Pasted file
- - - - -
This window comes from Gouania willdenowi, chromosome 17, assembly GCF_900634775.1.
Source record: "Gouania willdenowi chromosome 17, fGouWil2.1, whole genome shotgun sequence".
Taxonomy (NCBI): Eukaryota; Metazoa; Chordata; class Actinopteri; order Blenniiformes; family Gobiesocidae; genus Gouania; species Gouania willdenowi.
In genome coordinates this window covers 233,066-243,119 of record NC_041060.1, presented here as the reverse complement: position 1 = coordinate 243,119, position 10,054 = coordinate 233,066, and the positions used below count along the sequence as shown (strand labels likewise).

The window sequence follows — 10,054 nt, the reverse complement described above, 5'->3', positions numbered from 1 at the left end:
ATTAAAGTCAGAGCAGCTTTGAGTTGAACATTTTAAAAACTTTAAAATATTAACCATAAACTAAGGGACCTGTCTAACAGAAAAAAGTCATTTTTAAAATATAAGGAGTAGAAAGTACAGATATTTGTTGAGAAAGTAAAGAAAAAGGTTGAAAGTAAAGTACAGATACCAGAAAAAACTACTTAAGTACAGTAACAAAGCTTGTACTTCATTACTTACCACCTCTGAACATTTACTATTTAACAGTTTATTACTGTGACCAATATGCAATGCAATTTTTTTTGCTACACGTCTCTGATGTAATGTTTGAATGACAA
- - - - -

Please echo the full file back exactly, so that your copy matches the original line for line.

This window comes from Gouania willdenowi, chromosome 17, assembly GCF_900634775.1.
Source record: "Gouania willdenowi chromosome 17, fGouWil2.1, whole genome shotgun sequence".
Taxonomy (NCBI): Eukaryota; Metazoa; Chordata; class Actinopteri; order Blenniiformes; family Gobiesocidae; genus Gouania; species Gouania willdenowi.
In genome coordinates this window covers 233,066-243,119 of record NC_041060.1, presented here as the reverse complement: position 1 = coordinate 243,119, position 10,054 = coordinate 233,066, and the positions used below count along the sequence as shown (strand labels likewise).

The window sequence follows — 10,054 nt, the reverse complement described above, 5'->3', positions numbered from 1 at the left end:
ATTAAAGTCAGAGCAGCTTTGAGTTGAACATTTTAAAAACTTTAAAATATTAACCATAAACTAAGGGACCTGTCTAACAGAAAAAAGTCATTTTTAAAATATAAGGAGTAGAAAGTACAGATATTTGTTGAGAAAGTAAAGAAAAAGGTTGAAAGTAAAGTACAGATACCAGAAAAAACTACTTAAGTACAGTAACAAAGCTTGTACTTCATTACTTACCACCTCTGAACATTTACTATTTAACAGTTTATTACTGTGACCAATATGCAATGCAATTTTTTTTGCTACACGTCTCTGATGTAATGTTTGAATGACAA